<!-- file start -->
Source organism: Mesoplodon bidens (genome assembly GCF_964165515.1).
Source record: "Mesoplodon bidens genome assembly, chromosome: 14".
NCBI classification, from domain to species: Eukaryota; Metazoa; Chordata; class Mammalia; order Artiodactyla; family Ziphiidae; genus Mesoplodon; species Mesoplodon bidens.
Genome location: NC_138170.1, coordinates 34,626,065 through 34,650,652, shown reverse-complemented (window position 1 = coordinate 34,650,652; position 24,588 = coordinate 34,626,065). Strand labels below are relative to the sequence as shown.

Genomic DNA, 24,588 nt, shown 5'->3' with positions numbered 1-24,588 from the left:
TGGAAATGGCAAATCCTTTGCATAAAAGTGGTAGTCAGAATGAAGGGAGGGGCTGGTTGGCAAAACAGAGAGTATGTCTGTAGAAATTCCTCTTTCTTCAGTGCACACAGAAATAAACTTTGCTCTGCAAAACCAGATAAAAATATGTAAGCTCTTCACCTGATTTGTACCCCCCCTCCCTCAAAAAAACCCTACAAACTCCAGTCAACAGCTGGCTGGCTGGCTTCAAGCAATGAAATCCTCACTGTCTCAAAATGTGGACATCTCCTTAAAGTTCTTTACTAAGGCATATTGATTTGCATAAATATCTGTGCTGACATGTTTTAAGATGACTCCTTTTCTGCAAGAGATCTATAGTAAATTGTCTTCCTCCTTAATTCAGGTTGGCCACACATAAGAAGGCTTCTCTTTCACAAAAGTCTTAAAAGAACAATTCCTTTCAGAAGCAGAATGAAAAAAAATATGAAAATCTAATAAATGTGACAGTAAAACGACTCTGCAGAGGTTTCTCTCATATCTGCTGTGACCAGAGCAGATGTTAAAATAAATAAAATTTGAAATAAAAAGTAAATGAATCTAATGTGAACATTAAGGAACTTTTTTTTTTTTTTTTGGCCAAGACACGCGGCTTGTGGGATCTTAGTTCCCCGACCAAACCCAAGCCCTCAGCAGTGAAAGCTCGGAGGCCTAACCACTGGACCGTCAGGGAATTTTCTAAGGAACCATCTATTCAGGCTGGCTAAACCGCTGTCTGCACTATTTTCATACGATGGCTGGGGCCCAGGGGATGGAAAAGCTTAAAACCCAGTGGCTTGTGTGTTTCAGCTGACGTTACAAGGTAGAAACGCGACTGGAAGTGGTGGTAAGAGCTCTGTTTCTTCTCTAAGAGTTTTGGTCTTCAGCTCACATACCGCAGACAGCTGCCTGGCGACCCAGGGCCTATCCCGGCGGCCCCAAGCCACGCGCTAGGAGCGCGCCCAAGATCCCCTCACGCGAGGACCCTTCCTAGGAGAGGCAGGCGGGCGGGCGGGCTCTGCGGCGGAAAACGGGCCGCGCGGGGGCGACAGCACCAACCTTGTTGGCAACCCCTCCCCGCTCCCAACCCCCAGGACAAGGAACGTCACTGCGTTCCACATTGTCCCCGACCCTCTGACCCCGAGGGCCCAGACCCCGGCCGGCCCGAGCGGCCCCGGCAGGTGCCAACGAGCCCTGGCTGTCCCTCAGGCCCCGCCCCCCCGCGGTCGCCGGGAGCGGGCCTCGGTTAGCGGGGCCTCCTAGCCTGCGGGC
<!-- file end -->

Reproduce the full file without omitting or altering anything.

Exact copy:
Source organism: Mesoplodon bidens (genome assembly GCF_964165515.1).
Source record: "Mesoplodon bidens genome assembly, chromosome: 14".
NCBI classification, from domain to species: Eukaryota; Metazoa; Chordata; class Mammalia; order Artiodactyla; family Ziphiidae; genus Mesoplodon; species Mesoplodon bidens.
Genome location: NC_138170.1, coordinates 34,626,065 through 34,650,652, shown reverse-complemented (window position 1 = coordinate 34,650,652; position 24,588 = coordinate 34,626,065). Strand labels below are relative to the sequence as shown.

Genomic DNA, 24,588 nt, shown 5'->3' with positions numbered 1-24,588 from the left:
TGGAAATGGCAAATCCTTTGCATAAAAGTGGTAGTCAGAATGAAGGGAGGGGCTGGTTGGCAAAACAGAGAGTATGTCTGTAGAAATTCCTCTTTCTTCAGTGCACACAGAAATAAACTTTGCTCTGCAAAACCAGATAAAAATATGTAAGCTCTTCACCTGATTTGTACCCCCCCTCCCTCAAAAAAACCCTACAAACTCCAGTCAACAGCTGGCTGGCTGGCTTCAAGCAATGAAATCCTCACTGTCTCAAAATGTGGACATCTCCTTAAAGTTCTTTACTAAGGCATATTGATTTGCATAAATATCTGTGCTGACATGTTTTAAGATGACTCCTTTTCTGCAAGAGATCTATAGTAAATTGTCTTCCTCCTTAATTCAGGTTGGCCACACATAAGAAGGCTTCTCTTTCACAAAAGTCTTAAAAGAACAATTCCTTTCAGAAGCAGAATGAAAAAAAATATGAAAATCTAATAAATGTGACAGTAAAACGACTCTGCAGAGGTTTCTCTCATATCTGCTGTGACCAGAGCAGATGTTAAAATAAATAAAATTTGAAATAAAAAGTAAATGAATCTAATGTGAACATTAAGGAACTTTTTTTTTTTTTTTTGGCCAAGACACGCGGCTTGTGGGATCTTAGTTCCCCGACCAAACCCAAGCCCTCAGCAGTGAAAGCTCGGAGGCCTAACCACTGGACCGTCAGGGAATTTTCTAAGGAACCATCTATTCAGGCTGGCTAAACCGCTGTCTGCACTATTTTCATACGATGGCTGGGGCCCAGGGGATGGAAAAGCTTAAAACCCAGTGGCTTGTGTGTTTCAGCTGACGTTACAAGGTAGAAACGCGACTGGAAGTGGTGGTAAGAGCTCTGTTTCTTCTCTAAGAGTTTTGGTCTTCAGCTCACATACCGCAGACAGCTGCCTGGCGACCCAGGGCCTATCCCGGCGGCCCCAAGCCACGCGCTAGGAGCGCGCCCAAGATCCCCTCACGCGAGGACCCTTCCTAGGAGAGGCAGGCGGGCGGGCGGGCTCTGCGGCGGAAAACGGGCCGCGCGGGGGCGACAGCACCAACCTTGTTGGCAACCCCTCCCCGCTCCCAACCCCCAGGACAAGGAACGTCACTGCGTTCCACATTGTCCCCGACCCTCTGACCCCGAGGGCCCAGACCCCGGCCGGCCCGAGCGGCCCCGGCAGGTGCCAACGAGCCCTGGCTGTCCCTCAGGCCCCGCCCCCCCGCGGTCGCCGGGAGCGGGCCTCGGTTAGCGGGGCCTCCTAGCCTGCGGGC